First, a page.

Hubbs' beaked whale
The whale lives in the North Pacific, in the east it is limited to Japan and in the west it ranges from British Columbia to California.
Hubbs' beaked whale (Mesoplodon carlhubbsi) was initially thought to be an Andrews' beaked whale when discovered by ichthyologist Carl Hubbs; however, it was named in his honor when it was discovered to be a new species. This species has the typical dentition found in the genus, but its main outstanding features are a white "cap" on the head and very extensive scarring. The species is known from 31 strandings and one possible sighting.
They reach a length of 5.4 meters (18 feet) and weigh 1500 kg (3300 lbs) for both males and females. They are around 2.5 meters (8 feet) long when born, the longest in proportion for any beaked whale: 46% of the mother's length.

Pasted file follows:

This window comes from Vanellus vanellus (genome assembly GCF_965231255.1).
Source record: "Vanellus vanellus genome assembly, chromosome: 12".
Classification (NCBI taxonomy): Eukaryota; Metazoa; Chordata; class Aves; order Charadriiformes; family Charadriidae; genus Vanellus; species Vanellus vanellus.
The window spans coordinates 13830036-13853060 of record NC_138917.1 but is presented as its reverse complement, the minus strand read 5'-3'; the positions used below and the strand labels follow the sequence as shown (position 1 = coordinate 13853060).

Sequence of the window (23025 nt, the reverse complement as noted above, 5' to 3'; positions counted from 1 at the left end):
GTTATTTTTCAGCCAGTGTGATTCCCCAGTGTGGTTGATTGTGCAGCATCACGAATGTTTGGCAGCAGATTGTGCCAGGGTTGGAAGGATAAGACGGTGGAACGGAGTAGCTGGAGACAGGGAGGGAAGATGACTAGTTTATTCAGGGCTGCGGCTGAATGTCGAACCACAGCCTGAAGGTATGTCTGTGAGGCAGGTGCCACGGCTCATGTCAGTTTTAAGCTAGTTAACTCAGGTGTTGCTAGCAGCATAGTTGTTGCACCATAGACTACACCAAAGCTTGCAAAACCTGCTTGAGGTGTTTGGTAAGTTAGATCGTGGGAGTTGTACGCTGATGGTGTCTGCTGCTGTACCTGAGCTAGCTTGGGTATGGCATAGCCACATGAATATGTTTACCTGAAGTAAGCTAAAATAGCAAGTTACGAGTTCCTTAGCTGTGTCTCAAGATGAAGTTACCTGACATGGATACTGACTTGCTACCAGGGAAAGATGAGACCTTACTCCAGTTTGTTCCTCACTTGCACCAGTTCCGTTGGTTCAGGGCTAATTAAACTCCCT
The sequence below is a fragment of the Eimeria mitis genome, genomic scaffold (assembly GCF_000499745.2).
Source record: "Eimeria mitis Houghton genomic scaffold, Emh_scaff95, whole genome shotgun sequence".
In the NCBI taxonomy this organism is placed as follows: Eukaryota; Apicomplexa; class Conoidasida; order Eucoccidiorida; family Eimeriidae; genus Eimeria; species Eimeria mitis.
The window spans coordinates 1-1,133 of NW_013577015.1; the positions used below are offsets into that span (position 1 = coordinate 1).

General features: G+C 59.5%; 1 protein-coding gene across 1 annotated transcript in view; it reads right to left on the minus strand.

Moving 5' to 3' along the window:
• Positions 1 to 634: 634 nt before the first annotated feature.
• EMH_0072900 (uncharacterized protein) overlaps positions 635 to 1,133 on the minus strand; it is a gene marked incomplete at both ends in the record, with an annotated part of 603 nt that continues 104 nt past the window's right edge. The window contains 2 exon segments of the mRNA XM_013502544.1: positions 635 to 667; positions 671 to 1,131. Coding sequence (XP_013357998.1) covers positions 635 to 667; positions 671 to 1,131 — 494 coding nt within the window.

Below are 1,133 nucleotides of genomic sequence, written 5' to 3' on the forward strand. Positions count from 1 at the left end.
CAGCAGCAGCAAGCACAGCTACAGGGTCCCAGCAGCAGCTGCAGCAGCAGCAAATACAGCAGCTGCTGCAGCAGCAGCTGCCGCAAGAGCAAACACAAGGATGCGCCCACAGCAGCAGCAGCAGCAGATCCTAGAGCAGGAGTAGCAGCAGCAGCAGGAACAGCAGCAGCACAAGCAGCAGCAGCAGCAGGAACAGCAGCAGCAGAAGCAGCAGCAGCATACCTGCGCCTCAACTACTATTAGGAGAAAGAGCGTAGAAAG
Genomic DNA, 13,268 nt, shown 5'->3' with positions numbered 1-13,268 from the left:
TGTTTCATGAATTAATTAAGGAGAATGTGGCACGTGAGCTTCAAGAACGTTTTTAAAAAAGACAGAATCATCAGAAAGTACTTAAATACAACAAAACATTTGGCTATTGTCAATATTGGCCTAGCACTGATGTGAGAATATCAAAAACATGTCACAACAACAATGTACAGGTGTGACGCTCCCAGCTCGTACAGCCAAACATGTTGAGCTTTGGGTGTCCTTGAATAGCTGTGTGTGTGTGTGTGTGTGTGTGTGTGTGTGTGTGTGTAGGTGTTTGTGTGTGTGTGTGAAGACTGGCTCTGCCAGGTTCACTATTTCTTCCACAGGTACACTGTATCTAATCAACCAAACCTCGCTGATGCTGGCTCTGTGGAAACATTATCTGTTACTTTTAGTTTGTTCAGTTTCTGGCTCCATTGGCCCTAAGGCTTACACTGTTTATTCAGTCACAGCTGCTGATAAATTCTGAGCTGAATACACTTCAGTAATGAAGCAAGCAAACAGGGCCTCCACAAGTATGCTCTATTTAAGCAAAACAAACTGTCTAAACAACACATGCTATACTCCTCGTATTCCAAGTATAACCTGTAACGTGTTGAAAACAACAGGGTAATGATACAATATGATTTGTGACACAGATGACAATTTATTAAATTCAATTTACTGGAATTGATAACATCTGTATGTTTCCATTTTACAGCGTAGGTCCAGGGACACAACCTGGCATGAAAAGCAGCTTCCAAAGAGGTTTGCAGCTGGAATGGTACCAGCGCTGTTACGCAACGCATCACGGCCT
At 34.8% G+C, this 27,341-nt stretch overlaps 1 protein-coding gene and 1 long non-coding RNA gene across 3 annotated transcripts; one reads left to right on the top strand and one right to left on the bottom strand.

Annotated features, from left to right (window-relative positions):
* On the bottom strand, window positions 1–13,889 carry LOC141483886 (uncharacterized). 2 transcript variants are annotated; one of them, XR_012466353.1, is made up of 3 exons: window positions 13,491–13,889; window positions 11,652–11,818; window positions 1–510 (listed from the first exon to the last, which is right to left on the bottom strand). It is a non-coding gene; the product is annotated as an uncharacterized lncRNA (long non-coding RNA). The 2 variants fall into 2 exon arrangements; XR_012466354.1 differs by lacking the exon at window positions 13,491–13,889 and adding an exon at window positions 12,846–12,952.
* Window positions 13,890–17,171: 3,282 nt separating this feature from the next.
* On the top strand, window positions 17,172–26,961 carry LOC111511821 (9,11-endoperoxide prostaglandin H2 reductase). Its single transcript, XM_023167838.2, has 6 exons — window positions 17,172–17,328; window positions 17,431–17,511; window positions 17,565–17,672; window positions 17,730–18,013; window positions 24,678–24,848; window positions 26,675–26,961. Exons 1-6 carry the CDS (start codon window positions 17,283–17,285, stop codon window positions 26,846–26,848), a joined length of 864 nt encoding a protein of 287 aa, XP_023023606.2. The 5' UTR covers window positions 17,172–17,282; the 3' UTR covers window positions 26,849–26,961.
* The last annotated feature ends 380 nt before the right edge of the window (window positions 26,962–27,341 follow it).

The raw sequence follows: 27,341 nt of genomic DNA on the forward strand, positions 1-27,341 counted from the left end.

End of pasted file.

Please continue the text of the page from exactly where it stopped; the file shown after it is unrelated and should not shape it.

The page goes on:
Their preferred diet is primarily deep-water squid, but also benthic and benthopelagic fish and some crustaceans, mostly taken near the sea floor. In a recent study, gouge marks in the seafloor were interpreted to be a result of feeding activities by beaked whales.
Very little is known about the life histories of beaked whales. There are currently no data available on their reproductive rates.
Little is known about their behavior due to the infrequency of sightings (only one known); they probably travel in small groups like the other species. Due to the extreme amount of scars present on adult males, there probably is more male competition compared with other members of the genus.